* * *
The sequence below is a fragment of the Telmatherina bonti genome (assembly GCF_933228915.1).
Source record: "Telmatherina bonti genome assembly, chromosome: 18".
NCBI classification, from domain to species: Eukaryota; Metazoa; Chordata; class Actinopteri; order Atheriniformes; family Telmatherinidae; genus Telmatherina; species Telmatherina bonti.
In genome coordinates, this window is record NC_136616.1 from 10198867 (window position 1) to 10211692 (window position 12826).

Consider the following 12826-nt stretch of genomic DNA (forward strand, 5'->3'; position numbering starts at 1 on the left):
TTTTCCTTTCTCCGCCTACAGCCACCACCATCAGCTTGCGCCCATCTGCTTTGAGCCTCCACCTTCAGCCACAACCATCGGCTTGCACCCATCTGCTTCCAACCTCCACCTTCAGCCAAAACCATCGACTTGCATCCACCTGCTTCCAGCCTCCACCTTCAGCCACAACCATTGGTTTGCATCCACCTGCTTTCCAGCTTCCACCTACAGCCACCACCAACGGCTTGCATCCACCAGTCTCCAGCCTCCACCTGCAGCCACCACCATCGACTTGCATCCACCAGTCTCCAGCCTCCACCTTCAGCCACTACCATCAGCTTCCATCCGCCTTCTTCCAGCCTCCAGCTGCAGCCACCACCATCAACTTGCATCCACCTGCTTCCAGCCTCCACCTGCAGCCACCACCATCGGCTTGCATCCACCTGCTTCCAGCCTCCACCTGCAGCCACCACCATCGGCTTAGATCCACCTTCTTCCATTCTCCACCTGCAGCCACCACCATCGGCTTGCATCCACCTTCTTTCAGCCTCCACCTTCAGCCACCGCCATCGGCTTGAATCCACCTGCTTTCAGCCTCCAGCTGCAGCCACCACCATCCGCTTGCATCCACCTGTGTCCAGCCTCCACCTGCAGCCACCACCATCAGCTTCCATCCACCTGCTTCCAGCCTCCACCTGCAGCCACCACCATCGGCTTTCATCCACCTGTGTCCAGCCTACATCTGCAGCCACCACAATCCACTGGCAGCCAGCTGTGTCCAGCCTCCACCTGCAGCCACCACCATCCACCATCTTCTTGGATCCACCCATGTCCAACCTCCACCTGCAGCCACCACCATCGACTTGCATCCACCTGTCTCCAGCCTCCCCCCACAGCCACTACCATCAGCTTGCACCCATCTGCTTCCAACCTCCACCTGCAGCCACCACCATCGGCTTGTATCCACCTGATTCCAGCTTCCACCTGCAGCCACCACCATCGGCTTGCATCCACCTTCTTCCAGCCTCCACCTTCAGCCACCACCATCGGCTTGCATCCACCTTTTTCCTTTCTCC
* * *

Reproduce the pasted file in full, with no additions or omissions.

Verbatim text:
The sequence below is a fragment of the Telmatherina bonti genome (assembly GCF_933228915.1).
Source record: "Telmatherina bonti genome assembly, chromosome: 18".
NCBI classification, from domain to species: Eukaryota; Metazoa; Chordata; class Actinopteri; order Atheriniformes; family Telmatherinidae; genus Telmatherina; species Telmatherina bonti.
In genome coordinates, this window is record NC_136616.1 from 10198867 (window position 1) to 10211692 (window position 12826).

Consider the following 12826-nt stretch of genomic DNA (forward strand, 5'->3'; position numbering starts at 1 on the left):
TTTTCCTTTCTCCGCCTACAGCCACCACCATCAGCTTGCGCCCATCTGCTTTGAGCCTCCACCTTCAGCCACAACCATCGGCTTGCACCCATCTGCTTCCAACCTCCACCTTCAGCCAAAACCATCGACTTGCATCCACCTGCTTCCAGCCTCCACCTTCAGCCACAACCATTGGTTTGCATCCACCTGCTTTCCAGCTTCCACCTACAGCCACCACCAACGGCTTGCATCCACCAGTCTCCAGCCTCCACCTGCAGCCACCACCATCGACTTGCATCCACCAGTCTCCAGCCTCCACCTTCAGCCACTACCATCAGCTTCCATCCGCCTTCTTCCAGCCTCCAGCTGCAGCCACCACCATCAACTTGCATCCACCTGCTTCCAGCCTCCACCTGCAGCCACCACCATCGGCTTGCATCCACCTGCTTCCAGCCTCCACCTGCAGCCACCACCATCGGCTTAGATCCACCTTCTTCCATTCTCCACCTGCAGCCACCACCATCGGCTTGCATCCACCTTCTTTCAGCCTCCACCTTCAGCCACCGCCATCGGCTTGAATCCACCTGCTTTCAGCCTCCAGCTGCAGCCACCACCATCCGCTTGCATCCACCTGTGTCCAGCCTCCACCTGCAGCCACCACCATCAGCTTCCATCCACCTGCTTCCAGCCTCCACCTGCAGCCACCACCATCGGCTTTCATCCACCTGTGTCCAGCCTACATCTGCAGCCACCACAATCCACTGGCAGCCAGCTGTGTCCAGCCTCCACCTGCAGCCACCACCATCCACCATCTTCTTGGATCCACCCATGTCCAACCTCCACCTGCAGCCACCACCATCGACTTGCATCCACCTGTCTCCAGCCTCCCCCCACAGCCACTACCATCAGCTTGCACCCATCTGCTTCCAACCTCCACCTGCAGCCACCACCATCGGCTTGTATCCACCTGATTCCAGCTTCCACCTGCAGCCACCACCATCGGCTTGCATCCACCTTCTTCCAGCCTCCACCTTCAGCCACCACCATCGGCTTGCATCCACCTTTTTCCTTTCTCC